On the other hand, many of us are white enough that we have to be upfront and honest about white privilege. Which… Always sits funny with the feeling that our neighbors may rise up and day and slay us all.

            So yeah. Big side topic. But I stand with Jewish being brown when those rules were being formed.

            1. EvanMax*

              I tend to use the phrase “passing privilege” instead of “white privilege” to clarify the whole thing. Then again, I definitely listed my race as “Hebraic-American” on my college applications, so the whole “not technically white” thing is a sticking point for me. The short version is: for many generations my family were persecuted for being non-white. Now, when being white is suddenly considered a negative in some circles I am told that I can finally have that “privilege”, well, why should I want it? Similar to when I asked my Holocaust-surviving grandfather if he considered himself Polish (“Feh! The Poles don’t want me, and I don’t want the Poles. I’m Jewish!”)

              A fun oddity in my family, though, on my other side, is that an early twentieth century census has my paternal great-grandfather’s household listed as “Negro”, and the public school that my grandfather (his son) attended I have heard remarked upon as a segregated black school. I don’t have any evidence beyond this of my family “legally” being treated as black (they were Levites who emigrated from Russia/Lithuania, so demographically it wouldn’t make much sense) but I do have those fun two details.

            2. Ali*

              Hell, there was a time when Irish and Polish people weren’t considered “white”, so I guess anyone slightly more “ethnic” than the most lily white English person could have been considered “not-white”? Discrimination and stereotyping are so toxic and utterly idiotic that it almost doesn’t make sense to try and understand it because who’s in the in-group fluctuates according to who’s making the rules.

          3. Kate 2*

            Yes, what Blackcat says. In the same way Irish and Italian people were also not considered white. For example “No Irish” signs that stores and workplaces would put up. And in some ways still aren’t. Part of my recent ancestry is Irish, and it makes me furious how many “drunk stupid wife-beating” Irish stereotypes there are in our culture. Especially because it seems to be one of the last acceptable prejudices, and even so-called liberals and liberal media engage in it.

            1. Specialk9*

              Check out Bill Bryson’s book “One Summer: America 1927”. It’s a fun read, largely about murder scandals and the crazy world of early flight, but the window into US ethnic conflicts of the time is… wow.

            2. Gloucesterina*

              This history is also super interesting in the light of the history of minstrelsy in the U.S. (white performers performing in blackface to entertain white audiences with racial stereotypes). Many of these blackface performers were Irish, and there some pretty fascinating scholarly arguments about why they did this and to what effects (whys include lack of access to range of occupations available to other European American groups, class-based contact between Irish Americans and African Americans in urban settings; effects include making the Irish ‘more white’ by contrast.)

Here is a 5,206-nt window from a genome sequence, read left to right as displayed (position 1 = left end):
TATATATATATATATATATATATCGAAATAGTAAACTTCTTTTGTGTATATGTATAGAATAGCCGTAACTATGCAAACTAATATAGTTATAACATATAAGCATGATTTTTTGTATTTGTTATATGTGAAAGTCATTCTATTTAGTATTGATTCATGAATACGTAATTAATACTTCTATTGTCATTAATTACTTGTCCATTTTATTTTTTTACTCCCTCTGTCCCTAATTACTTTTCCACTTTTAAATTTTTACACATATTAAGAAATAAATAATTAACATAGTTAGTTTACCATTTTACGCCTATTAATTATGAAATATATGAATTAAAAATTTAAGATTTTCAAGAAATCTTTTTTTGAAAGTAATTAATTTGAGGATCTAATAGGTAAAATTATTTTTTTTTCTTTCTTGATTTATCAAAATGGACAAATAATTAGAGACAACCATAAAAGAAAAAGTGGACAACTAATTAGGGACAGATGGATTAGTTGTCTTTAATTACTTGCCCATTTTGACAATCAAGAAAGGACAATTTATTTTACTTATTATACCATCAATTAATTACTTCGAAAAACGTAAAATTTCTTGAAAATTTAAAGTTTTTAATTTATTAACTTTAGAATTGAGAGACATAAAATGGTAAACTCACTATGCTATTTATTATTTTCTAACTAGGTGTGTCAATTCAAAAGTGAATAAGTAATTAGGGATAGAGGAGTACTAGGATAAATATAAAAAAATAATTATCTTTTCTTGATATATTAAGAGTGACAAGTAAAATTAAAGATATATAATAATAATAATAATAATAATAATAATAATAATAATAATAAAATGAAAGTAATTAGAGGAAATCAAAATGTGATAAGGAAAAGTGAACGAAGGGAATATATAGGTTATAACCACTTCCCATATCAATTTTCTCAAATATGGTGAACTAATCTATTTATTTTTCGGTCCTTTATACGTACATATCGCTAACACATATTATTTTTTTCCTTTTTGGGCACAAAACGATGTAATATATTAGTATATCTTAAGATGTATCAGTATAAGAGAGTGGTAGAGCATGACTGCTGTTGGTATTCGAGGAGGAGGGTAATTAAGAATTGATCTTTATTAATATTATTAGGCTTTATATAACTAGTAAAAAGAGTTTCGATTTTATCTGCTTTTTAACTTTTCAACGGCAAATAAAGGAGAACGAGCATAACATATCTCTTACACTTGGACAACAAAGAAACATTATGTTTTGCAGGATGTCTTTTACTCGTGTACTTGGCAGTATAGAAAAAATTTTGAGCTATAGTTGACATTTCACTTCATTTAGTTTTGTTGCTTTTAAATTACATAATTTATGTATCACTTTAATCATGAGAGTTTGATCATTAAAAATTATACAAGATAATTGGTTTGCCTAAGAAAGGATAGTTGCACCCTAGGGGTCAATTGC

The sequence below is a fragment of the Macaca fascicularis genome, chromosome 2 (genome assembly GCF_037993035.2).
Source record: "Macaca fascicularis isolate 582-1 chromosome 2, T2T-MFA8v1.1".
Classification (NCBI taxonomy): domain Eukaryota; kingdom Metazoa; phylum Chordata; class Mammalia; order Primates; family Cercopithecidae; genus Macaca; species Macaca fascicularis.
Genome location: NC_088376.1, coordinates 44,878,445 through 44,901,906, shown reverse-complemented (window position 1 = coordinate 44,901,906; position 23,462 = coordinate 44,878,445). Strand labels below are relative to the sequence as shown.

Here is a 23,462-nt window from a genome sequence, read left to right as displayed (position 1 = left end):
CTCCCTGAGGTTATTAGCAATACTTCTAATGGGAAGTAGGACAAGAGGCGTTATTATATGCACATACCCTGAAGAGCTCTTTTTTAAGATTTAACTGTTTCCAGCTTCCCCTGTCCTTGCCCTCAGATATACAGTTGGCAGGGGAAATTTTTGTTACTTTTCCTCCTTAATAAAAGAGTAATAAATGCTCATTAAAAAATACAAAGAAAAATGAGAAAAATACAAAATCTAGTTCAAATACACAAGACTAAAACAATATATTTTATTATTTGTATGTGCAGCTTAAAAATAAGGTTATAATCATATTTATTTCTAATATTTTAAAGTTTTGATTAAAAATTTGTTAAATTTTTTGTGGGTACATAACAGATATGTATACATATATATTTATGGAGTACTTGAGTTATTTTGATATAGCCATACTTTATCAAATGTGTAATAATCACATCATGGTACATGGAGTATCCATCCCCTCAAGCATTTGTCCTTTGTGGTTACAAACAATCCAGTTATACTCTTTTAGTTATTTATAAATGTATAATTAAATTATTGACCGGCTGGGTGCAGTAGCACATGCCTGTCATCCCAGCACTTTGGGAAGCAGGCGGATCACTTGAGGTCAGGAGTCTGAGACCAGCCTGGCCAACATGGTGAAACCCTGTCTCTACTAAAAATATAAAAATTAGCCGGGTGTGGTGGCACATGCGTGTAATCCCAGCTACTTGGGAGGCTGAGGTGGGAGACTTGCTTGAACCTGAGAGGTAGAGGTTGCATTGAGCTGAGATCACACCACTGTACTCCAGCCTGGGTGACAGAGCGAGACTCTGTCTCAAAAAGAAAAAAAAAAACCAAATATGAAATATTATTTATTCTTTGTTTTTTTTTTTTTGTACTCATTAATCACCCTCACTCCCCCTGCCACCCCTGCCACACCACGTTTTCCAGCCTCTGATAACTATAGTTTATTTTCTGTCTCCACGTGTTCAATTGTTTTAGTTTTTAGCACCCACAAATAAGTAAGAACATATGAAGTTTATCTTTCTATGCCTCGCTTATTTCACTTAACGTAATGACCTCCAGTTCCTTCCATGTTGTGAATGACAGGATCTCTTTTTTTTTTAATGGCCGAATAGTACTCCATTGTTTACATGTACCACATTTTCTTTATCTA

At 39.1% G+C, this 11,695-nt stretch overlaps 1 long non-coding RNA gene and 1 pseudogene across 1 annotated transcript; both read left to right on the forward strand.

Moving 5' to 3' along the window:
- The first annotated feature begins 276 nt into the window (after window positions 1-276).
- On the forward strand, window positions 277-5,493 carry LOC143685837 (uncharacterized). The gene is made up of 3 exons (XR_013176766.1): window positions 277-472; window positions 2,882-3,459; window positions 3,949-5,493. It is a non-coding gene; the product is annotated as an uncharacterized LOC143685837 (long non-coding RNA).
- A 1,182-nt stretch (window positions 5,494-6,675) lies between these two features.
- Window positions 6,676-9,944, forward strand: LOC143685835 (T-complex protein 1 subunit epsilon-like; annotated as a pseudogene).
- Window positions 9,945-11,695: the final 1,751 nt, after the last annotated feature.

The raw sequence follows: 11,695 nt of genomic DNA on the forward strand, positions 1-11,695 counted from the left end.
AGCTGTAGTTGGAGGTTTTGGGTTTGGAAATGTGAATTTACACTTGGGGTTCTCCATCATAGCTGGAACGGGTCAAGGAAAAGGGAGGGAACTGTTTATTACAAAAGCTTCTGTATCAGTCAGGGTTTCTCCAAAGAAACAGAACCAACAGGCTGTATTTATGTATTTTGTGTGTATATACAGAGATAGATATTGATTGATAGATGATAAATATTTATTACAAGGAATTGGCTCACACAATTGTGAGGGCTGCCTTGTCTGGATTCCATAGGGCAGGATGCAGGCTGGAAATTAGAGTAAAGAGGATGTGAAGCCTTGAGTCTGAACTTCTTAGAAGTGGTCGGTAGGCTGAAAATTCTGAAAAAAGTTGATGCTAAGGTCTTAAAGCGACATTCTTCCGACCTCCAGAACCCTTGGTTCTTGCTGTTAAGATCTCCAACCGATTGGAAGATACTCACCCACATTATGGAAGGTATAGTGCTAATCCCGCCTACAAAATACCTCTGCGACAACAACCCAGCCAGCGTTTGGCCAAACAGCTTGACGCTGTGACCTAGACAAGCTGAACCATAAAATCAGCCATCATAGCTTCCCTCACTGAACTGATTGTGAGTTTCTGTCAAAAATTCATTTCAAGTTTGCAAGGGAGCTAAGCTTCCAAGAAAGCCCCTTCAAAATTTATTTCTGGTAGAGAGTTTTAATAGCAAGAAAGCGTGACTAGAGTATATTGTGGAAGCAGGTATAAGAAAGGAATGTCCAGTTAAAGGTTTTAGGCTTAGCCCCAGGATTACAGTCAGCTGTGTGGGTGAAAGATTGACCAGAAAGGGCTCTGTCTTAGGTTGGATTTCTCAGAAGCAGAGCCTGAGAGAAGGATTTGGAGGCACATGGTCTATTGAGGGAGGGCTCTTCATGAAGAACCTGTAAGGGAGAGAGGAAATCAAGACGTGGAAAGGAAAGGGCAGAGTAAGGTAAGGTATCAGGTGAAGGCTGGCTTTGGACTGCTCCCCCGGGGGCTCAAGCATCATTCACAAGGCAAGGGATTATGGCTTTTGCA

1. TardyTardis*

                Which is so well illustrated in BLAZING SADDLES, where many kinds of Ethnic People are hired by one crew, but ‘no Irish need apply’. Mel Brooks knew what he was doing.

        2. Q*

          I’d agree that this complaint is rooted in racism whether or not OP is actually a person of color or not. I’m super white. My curls came from Irish genetics, not anywhere else.

          And yet inevitably people ask if I’m mixed-race when they see my hair despite the blue eyes and translucent skin.

          1. Linzava*

            Portuguese here, with very curly hair. I’m constantly asked if I am mixed when my hair is natural. When it’s straight, no questions at all.

            1. Just Tired*

              It’s frustrating that so many people think questions like this are OK, especially when asked of a stranger. Why is it their business? This is not hair, but I have a large birthmark on my face, and my entire life, to the point where I’m shy about going out in public, people ask, “What happened to your face?” Thus implying that my face is wrong, which is already something I struggle with. What is their gain from this line of questioning? As you have pointed out, they don’t ask people with straight hair where their hair came from. People need to mind their own business, unless they have a super-patient friend willing to answer thoughtless inquiries.

              1. Anion*

                Some people think curly hair is beautiful, and are just trying to be complimentary and friendly to a stranger. Or they’re hoping it’s not natural so they can ask where you got it done.

                Asking “What happened to your face?” is indeed disgustingly rude, but the intent behind “Are those curls natural?” is usually completely different, and innocent.

                1. Q*